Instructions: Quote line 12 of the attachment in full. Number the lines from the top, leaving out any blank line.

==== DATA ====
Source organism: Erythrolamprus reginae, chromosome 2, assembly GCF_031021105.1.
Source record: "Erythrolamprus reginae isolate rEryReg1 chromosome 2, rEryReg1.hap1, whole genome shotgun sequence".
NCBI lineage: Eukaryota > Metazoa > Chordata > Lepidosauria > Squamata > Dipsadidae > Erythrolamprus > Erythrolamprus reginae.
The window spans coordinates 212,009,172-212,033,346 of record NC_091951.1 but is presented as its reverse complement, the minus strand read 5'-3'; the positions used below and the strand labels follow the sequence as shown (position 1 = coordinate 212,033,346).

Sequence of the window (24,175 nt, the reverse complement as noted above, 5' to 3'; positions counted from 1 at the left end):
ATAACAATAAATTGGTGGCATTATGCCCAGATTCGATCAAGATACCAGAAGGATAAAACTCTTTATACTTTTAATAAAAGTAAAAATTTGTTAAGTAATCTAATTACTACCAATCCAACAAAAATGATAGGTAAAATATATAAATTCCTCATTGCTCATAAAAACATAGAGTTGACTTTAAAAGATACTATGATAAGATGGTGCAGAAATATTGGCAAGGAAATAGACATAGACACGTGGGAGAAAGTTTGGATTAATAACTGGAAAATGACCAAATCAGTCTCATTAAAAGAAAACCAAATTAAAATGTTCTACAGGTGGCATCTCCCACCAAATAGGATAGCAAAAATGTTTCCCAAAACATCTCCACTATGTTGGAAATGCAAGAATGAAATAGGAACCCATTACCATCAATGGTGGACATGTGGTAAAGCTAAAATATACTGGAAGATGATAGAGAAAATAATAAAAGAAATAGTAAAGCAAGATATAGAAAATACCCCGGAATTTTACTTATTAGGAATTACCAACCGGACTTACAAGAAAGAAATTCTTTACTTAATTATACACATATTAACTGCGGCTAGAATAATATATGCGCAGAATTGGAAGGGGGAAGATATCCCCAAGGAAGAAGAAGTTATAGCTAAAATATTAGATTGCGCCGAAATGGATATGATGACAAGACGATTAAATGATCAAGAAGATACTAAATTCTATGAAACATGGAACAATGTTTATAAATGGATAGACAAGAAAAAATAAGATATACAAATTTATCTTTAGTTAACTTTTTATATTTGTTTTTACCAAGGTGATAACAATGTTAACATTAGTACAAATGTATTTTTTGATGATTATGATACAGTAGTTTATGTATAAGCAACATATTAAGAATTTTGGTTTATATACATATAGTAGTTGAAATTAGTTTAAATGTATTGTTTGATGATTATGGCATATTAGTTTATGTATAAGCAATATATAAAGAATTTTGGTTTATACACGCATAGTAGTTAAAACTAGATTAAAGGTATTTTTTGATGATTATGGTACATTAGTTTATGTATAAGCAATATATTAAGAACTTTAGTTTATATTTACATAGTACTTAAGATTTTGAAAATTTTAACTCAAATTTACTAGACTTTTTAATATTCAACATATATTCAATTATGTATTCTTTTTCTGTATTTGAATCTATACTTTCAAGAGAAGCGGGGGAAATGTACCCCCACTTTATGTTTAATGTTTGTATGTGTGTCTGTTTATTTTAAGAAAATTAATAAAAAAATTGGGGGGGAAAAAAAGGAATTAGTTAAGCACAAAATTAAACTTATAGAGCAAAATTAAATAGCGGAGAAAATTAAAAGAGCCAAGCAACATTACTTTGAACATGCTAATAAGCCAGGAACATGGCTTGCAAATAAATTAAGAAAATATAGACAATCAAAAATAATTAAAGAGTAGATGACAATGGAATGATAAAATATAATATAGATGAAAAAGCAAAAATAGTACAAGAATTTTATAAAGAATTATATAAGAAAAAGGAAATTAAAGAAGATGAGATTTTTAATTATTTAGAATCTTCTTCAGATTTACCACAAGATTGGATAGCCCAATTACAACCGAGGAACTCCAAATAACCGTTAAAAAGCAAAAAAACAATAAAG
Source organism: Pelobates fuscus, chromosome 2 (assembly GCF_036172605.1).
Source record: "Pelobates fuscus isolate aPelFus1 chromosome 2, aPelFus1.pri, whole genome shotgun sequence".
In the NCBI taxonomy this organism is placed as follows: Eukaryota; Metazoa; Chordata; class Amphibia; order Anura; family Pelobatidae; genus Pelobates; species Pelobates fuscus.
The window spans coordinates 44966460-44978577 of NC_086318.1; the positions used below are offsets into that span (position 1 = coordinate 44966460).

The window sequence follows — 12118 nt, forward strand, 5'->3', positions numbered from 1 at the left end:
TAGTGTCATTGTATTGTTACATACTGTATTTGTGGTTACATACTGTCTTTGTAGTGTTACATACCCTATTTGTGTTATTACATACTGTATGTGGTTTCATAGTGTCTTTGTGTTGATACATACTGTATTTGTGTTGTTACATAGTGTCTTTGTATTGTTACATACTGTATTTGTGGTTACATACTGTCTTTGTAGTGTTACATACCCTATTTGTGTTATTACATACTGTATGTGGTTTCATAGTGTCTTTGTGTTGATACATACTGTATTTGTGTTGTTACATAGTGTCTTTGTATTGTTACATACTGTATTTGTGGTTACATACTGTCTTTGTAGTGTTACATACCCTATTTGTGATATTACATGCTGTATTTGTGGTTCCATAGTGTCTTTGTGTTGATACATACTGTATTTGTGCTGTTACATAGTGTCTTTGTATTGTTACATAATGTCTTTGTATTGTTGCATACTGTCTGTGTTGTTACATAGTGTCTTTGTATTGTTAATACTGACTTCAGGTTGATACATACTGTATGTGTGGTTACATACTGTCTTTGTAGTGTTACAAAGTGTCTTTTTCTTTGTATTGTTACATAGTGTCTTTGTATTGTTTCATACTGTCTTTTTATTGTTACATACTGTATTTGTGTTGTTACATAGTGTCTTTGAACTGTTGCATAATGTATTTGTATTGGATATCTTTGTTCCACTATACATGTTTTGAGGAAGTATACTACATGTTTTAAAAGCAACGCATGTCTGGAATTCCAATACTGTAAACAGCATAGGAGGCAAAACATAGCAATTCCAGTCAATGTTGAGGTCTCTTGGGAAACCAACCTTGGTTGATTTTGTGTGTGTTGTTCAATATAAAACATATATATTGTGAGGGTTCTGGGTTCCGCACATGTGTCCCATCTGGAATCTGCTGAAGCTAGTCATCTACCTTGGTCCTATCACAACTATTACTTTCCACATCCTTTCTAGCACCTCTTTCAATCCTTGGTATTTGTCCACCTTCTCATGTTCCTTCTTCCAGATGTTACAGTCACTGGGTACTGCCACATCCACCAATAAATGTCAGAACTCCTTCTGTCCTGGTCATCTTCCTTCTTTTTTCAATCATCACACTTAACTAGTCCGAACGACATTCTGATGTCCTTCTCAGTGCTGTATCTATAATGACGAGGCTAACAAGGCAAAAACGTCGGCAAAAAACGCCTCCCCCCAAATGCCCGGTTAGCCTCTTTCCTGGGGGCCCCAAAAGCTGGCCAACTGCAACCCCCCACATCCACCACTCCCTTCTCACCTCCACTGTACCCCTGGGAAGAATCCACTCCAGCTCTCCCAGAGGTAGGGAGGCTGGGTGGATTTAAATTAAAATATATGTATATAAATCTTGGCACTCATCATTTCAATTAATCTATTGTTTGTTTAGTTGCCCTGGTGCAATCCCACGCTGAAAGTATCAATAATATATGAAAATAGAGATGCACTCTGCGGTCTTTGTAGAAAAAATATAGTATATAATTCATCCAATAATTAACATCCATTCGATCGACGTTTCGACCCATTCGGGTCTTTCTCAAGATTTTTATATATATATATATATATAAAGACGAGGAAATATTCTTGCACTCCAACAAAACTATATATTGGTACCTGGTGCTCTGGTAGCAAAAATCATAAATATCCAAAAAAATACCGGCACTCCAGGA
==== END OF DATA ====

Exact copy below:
TAGTGTCATTGTATTGTTACATACTGTATTTGTGGTTACATACTGTCTTTGTAGTGTTACATACCCTATTTGTGTTATTACATACTGTATGTGGTTTCATAGTGTCTTTGTGTTGATACATACTGTATTTGTGTTGTTACATAGTGTCTTTGTATTGTTACATACTGTATTTGTGGTTACATACTGTCTTTGTAGTGTTACATACCCTATTTGTGTTATTACATACTGTATGTGGTTTCATAGTGTCTTTGTGTTGATACATACTGTATTTGTGTTGTTACATAGTGTCTTTGTATTGTTACATACTGTATTTGTGGTTACATACTGTCTTTGTAGTGTTACATACCCTATTTGTGATATTACATGCTGTATTTGTGGTTCCATAGTGTCTTTGTGTTGATACATACTGTATTTGTGCTGTTACATAGTGTCTTTGTATTGTTACATAATGTCTTTGTATTGTTGCATACTGTCTGTGTTGTTACATAGTGTCTTTGTATTGTTAATACTGACTTCAGGTTGATACATACTGTATGTGTGGTTACATACTGTCTTTGTAGTGTTACAAAGTGTCTTTTTCTTTGTATTGTTACATAGTGTCTTTGTATTGTTTCATACTGTCTTTTTATTGTTACATACTGTATTTGTGTTGTTACATAGTGTCTTTGAACTGTTGCATAATGTATTTGTATTGGATATCTTTGTTCCACTATACATGTTTTGAGGAAGTATACTACATGTTTTAAAAGCAACGCATGTCTGGAATTCCAATACTGTAAACAGCATAGGAGGCAAAACATAGCAATTCCAGTCAATGTTGAGGTCTCTTGGGAAACCAACCTTGGTTGATTTTGTGTGTGTTGTTCAATATAAAACATATATATTGTGAGGGTTCTGGGTTCCGCACATGTGTCCCATCTGGAATCTGCTGAAGCTAGTCATCTACCTTGGTCCTATCACAACTATTACTTTCCACATCCTTTCTAGCACCTCTTTCAATCCTTGGTATTTGTCCACCTTCTCATGTTCCTTCTTCCAGATGTTACAGTCACTGGGTACTGCCACATCCACCAATAAATGTCAGAACTCCTTCTGTCCTGGTCATCTTCCTTCTTTTTTCAATCATCACACTTAACTAGTCCGAACGACATTCTGATGTCCTTCTCAGTGCTGTATCTATAATGACGAGGCTAACAAGGCAAAAACGTCGGCAAAAAACGCCTCCCCCCAAATGCCCGGTTAGCCTCTTTCCTGGGGGCCCCAAAAGCTGGCCAACTGCAACCCCCCACATCCACCACTCCCTTCTCACCTCCACTGTACCCCTGGGAAGAATCCACTCCAGCTCTCCCAGAGGTAGGGAGGCTGGGTGGATTTAAATTAAAATATATGTATATAAATCTTGGCACTCATCATTTCAATTAATCTATTGTTTGTTTAGTTGCCCTGGTGCAATCCCACGCTGAAAGTATCAATAATATATGAAAATAGAGATGCACTCTGCGGTCTTTGTAGAAAAAATATAGTATATAATTCATCCAATAATTAACATCCATTCGATCGACGTTTCGACCCATTCGGGTCTTTCTCAAGATTTTTATATATATATATATATATAAAGACGAGGAAATATTCTTGCACTCCAACAAAACTATATATTGGTACCTGGTGCTCTGGTAGCAAAAATCATAAATATCCAAAAAAATACCGGCACTCCAGGA